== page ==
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Mosby's chief deputy steps forward to defend her

Deputy Chief Michael Schatzow stands behind Baltimore City State's Attorney Marilyn Mosby during a February news conference.
Deputy Chief Michael Schatzow stands behind Baltimore City State's Attorney Marilyn Mosby during a February news conference. (Algerina Perna, Baltimore Sun)

Michael Schatzow is the very serious man with the curly white hair who stands behind Marilyn Mosby at news conferences. On May 1, when the state's attorney loudly announced charges against the Freddie Gray Six — now the Freddie Gray One-At-A-Time-Times-Six — the nation got its first look not only at Mosby, but also at Schatzow, a longtime attorney who came out of retirement from a prestigious law firm to become her chief deputy.

Wednesday morning in Baltimore Circuit Court, it was Schatzow who took the lead, defending Mosby against accusations of professional misconduct. It was as if Schatzow had assumed the role of her defense counsel, and Mosby needed every bit of his help.

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Lawyers for the six police officers accused in Gray's death were seeking dismissal of the charges, contending that Mosby had made prejudicial statements that rendered a fair trial difficult, if not impossible. Attorney Andrew Jay Graham artfully argued that case, painting an unflattering portrait of Mosby as a grandstanding and reckless prosecutor who violated the rules on pretrial publicity.

Graham compared Mosby's announcement of the charges at the Baltimore War Memorial to "some sort of a pep rally" or "motivational speech" to fire up the citizenry for convictions of the officers. He said Mosby's invocation of the rallying cry, "No Justice, No Peace," suggested that the city otherwise would collapse into anarchy.

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He also accused Mosby of releasing bits of evidence about the case, something prohibited by Maryland's rules of professional conduct for lawyers.

All of that, along with Mosby's answer to a reporter's question about the accused officers, violated the rights of the Freddie Gray Six to a fair trial, Graham argued. It "poisoned the minds" of potential jurors.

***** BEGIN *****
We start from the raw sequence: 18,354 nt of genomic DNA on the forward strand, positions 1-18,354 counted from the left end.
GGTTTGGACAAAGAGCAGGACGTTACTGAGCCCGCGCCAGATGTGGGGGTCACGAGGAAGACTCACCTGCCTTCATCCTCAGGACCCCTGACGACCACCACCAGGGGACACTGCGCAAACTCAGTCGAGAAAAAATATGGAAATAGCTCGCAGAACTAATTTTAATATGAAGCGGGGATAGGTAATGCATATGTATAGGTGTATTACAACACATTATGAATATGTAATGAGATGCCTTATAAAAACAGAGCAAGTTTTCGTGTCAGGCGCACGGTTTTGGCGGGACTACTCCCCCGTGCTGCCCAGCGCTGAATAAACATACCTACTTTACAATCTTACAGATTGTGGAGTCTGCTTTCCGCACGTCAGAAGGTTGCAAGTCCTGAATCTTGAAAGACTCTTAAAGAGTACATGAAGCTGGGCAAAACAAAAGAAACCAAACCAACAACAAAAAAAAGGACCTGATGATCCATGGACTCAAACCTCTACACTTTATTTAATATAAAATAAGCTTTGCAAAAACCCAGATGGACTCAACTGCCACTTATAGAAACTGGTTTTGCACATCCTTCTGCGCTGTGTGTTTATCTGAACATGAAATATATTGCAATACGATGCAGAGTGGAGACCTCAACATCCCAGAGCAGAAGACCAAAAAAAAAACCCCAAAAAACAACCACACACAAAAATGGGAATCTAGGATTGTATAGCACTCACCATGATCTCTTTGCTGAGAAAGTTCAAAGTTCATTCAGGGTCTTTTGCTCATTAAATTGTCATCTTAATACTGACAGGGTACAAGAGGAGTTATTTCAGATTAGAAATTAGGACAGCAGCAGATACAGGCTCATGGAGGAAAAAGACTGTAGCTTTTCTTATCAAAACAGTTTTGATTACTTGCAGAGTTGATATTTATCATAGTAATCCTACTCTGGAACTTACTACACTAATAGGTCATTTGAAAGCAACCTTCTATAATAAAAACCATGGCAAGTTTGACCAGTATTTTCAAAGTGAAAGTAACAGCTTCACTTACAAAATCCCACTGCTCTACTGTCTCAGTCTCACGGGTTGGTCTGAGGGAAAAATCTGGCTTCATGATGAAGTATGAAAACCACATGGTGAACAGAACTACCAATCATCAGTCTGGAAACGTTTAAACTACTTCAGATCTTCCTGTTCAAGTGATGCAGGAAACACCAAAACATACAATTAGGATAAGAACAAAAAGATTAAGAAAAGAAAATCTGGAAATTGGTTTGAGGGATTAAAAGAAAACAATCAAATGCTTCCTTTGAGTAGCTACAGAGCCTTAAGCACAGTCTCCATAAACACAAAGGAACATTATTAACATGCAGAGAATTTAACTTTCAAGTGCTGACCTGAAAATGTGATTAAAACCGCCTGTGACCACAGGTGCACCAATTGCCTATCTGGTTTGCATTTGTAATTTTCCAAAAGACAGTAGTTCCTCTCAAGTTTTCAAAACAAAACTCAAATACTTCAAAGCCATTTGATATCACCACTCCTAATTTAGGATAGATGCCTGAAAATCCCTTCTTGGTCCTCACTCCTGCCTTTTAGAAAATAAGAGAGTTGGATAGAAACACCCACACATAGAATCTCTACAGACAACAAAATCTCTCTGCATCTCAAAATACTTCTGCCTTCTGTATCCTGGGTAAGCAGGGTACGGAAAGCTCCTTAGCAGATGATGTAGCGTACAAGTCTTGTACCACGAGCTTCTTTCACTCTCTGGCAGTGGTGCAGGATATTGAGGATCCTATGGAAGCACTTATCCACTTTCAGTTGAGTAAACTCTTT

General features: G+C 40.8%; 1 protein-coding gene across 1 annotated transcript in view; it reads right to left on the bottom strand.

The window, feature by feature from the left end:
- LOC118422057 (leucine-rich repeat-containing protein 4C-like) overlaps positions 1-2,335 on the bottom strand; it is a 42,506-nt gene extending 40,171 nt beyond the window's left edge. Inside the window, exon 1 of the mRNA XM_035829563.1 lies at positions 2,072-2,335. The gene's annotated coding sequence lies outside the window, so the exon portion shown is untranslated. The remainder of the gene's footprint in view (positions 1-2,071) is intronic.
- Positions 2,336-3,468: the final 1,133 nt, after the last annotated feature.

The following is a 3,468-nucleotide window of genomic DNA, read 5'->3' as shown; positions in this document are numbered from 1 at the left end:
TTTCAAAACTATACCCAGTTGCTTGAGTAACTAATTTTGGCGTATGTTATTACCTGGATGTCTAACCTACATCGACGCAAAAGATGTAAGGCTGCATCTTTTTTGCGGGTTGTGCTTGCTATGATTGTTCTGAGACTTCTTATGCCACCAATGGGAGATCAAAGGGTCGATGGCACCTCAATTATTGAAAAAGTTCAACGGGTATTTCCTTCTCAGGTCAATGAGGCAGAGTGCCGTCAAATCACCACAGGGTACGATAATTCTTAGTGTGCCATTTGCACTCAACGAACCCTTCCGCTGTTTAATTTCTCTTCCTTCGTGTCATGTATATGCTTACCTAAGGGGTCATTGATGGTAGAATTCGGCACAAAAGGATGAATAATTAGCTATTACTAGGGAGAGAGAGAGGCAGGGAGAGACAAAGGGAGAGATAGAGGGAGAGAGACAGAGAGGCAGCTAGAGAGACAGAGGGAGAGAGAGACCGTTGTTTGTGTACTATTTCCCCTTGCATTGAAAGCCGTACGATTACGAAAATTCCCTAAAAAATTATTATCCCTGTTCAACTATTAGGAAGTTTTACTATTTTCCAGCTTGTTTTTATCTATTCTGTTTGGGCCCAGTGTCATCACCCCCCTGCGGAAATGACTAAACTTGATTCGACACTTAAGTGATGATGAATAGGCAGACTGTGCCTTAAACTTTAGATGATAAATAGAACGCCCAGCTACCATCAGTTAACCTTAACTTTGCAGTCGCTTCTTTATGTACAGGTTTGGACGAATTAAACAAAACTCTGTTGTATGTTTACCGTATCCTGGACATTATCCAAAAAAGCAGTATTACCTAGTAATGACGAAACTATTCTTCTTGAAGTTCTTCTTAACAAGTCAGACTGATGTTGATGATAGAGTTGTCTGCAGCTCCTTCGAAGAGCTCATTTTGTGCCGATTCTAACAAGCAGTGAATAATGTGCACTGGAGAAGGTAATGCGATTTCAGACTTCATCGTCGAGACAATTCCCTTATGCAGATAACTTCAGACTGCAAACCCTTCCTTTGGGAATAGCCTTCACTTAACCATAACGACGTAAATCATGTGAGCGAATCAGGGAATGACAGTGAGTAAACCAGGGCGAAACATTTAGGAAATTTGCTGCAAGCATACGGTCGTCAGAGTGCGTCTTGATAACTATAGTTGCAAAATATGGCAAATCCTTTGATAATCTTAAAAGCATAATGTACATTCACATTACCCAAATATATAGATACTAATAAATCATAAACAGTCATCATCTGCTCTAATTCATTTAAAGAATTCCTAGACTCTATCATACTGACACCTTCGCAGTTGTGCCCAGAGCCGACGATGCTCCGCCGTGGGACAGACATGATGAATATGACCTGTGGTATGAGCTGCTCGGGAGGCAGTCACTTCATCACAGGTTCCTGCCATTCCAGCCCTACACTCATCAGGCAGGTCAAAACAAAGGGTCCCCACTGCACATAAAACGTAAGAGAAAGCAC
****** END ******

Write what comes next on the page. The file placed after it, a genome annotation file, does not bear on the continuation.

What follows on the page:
When it was his turn, Schatzow rose from the prosecution's trial table and did all the talking for the state. Mosby did not say a word. She sat behind her chief deputy and listened to him argue in her defense.

Mosby's statements had been twisted by the attorneys for the officers, Schatzow told Judge Barry Williams. "She never expressed a personal opinion of the officers' guilt," Schatzow said. All she did on that day at the War Memorial was read a statement of charges; the rules allow that.

"She did not ask the crowd to go home and convince their neighbors to convict the officers," he said.

Schatzow noted Mosby's expression of hope that "everyone will respect due process and refrain from doing anything that would jeopardize our ability to seek justice."

Said Schatzow: "That's hardly an invitation for a lynch mob."

There was a quick exchange between Schatzow and Williams about whether it's the prosecutor's job to "calm the city" — the judge said it wasn't — and a back-and-forth on whether Mosby had commented on evidence in violation of the rules.

In the end, Williams said that Mosby's conduct, "while troubling," did not rise to the level of prejudice against the defendants. He rejected the motion to dismiss the charges, and the state had its first victory in the case.

Credit Schatzow, whose hiring was one of Mosby's smartest moves since taking office in January. Almost twice Mosby's age, Schatzow is a former federal prosecutor and an experienced trial attorney known for his brilliance, integrity and tenacity. He retired as a partner at Venable LLP before going to work for the state's attorney.

While at Venable, he supervised dozens of attorneys in major litigation, with Enron among his clients. But he also represented the indigent. Most notably, he and attorney Mitchell Mirviss represented plaintiffs in DeWolfe v. Richmond, an important case that established the right to counsel of poor defendants at their initial bail hearings in Maryland.

"The quickest wit on the block, incredibly hard-working, incapable of holding back or giving it anything less than 200 percent, the most zealous advocate you will ever meet" is how Mirviss described Schatzow recently. "Few lawyers can match Mike's brains, integrity, relentless passion and absolute conviction that the only way to practice law and live life is to speak truth to power, passionately and fervently. Just a superlative lawyer in every respect."

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Charles G. "Chuck" Bernstein, a longtime attorney and former Baltimore circuit judge, once joined Schatzow in representing an indigent defendant in a federal death penalty case.

"Mike excelled at everything he touched, from prosecution to criminal defense," Bernstein said. "Mike argued the Richmond case several times before the Court of Appeals. This was public service by a magnificently talented lawyer."

Said Dan Clements, a retired Maryland trial attorney, former federal prosecutor and Schatzow peer: "I don't know Mosby, but the fact that she hired Mike as her chief deputy gives me confidence in her judgment."

And confidence in the state's case against the Freddie Gray Six — now, by Williams' order, the Freddie Gray One-At-A-Time-Times-Six?

Says Clements: "I know that Mike would not put his own reputation on the line or risk the city state's attorney's office's reputation without being comfortable with the facts."

With six trials slated, Mosby faces a long, tough road. She'll need every bit of help from the very serious man with the curly white hair.

Dan Rodricks' column appears Tuesday, Thursday and Sunday. He is also the host of "Midday" on WYPR-FM.

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